“Arguing that you don’t care about the right to privacy because you have nothing to hide is no different than saying you don’t care about free speech because you have nothing to say.” -Edward Snowden
There are some people who say that privacy is dead (including the head of Facebook, Mark Zuckerberg). Type the words “Privacy is” into a Google search bar, and their algorithm is quick to suggest “Privacy is dead get over it”, “Privacy is dead”, and “Privacy is an illusion”. If it were up to companies like Facebook and Google, this would certainly be the reality. But the good news is, it is not up to these companies to dictate how much privacy internet users should have. It is up to all of us. And it is time we all collectively stand up to these companies, put our foot down, and say “no” to surveillance, say “no” to censorship, say “no” to being controlled. We demand our right to privacy.
As we have seen, this past year was undoubtedly the worst year for our personal privacy. But as with any extreme pendulum swing in one direction, it is bound to cause an equally strong reaction in the other direction. And that is what we will see in 2017: a collective resolution to take back our privacy; a renewed shift away from being the “product” (a data packet to be auctioned off) back to being the true “customer”.
The truth is, we are in a battle over our inalienable right to privacy – and I firmly believe that the privacy advocates and defenders will be victorious. The crucial part is, now is the time. We are on the cusp of the turning tide. 2017 will be an important year; this is where we will either look back and pinpoint that this is where we put an end to mass surveillance and digital privacy violations, or we will look back and say this was the crucial point where we should have intervened and changed course; this is where we laid down, voluntarily surrendered our rights and were defeated. As a privacy advocate, I believe 2017 will be, nay must be, the year we ensure that our society will not turn into 1984.
So as with all change, it us up to all of us. As President Obama poignantly said during his farewell speech, “change only happens when ordinary people get involved, get engaged, and come together to demand it.” I repeat: demand it. So I ask you: will you resign defeated, helping put the nail in the privacy coffin, or will you stand with us and demand control? For all who choose to resign defeated, I believe they will be on the wrong (losing) side of history. For the rest of us who are advancing this privacy revolution, we will be the ones to ensure that digital privacy rights are safe and secure for all of us now, and for all future generations.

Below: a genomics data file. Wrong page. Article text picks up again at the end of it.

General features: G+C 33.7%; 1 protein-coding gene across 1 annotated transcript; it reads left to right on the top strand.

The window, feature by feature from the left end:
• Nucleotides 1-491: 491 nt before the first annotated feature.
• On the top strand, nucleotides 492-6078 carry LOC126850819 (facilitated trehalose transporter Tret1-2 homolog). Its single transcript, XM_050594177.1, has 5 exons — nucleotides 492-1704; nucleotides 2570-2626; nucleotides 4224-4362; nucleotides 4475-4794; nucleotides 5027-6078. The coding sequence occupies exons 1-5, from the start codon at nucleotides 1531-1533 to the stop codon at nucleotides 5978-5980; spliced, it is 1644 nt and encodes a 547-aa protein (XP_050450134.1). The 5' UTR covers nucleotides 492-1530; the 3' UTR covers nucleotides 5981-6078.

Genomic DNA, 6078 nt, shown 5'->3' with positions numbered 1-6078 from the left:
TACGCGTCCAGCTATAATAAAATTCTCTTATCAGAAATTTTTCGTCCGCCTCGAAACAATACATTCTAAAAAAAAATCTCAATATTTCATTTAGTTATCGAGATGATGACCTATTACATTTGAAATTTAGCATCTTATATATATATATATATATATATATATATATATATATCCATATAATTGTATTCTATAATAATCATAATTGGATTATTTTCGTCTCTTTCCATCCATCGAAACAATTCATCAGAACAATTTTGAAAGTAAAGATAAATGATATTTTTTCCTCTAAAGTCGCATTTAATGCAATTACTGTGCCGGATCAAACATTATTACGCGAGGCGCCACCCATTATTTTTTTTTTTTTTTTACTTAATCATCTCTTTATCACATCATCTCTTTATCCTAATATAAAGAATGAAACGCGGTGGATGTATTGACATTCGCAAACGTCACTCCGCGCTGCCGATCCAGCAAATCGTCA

Now, in 2017, we demand control of our data. We refuse to be a product that is sold – we are not for sale! We must create a society in which Privacy by Design is the default, not the exception. A society where a Privacy Bill of Rights is guaranteed across the entire World Wide Web (a Magna Carta, as the founder, Sir Tim Berners-Lee, envisioned). As it stands now, everything you do (and I mean everything) goes into your “permanent record”. We are under constant, nearly inescapable surveillance. Think about it – every click, every search, every view; so much data that they [the data companies], practically know every thought and emotion. We cannot continue down that road; the ramifications of that kind of data collection are frightening.
At the end of the day, money talks, so we must “vote” with our money – meaning, support companies which adhere to strict privacy policies, and reject those which do not. As Anna Lappe says, “Every time you spend money, you’re casting a vote for the kind of world you want.” In the case of these “free” services (like Facebook), you are putting money directly into Zuckerberg’s hands by voluntarily surrendering your data and allowing your personal information to be sold and profited from. By doing so you are casting a vote for an Orwellian society.
As world citizens, it is our duty, not only for us but for all future generations, to put an end to this system of mass data trafficking and digital “permanent records”. We do this by supporting companies, organizations, and policies which truly value and uphold our right to privacy. Take action today!
Type again “Privacy is” into Google, and you will realize that by the 4th suggestion they get it right – “Privacy is a moral right”! My hope is that by the end of 2017 that will be in the #1 spot, and no one will say that privacy is dead, only that it is, indeed, our moral right.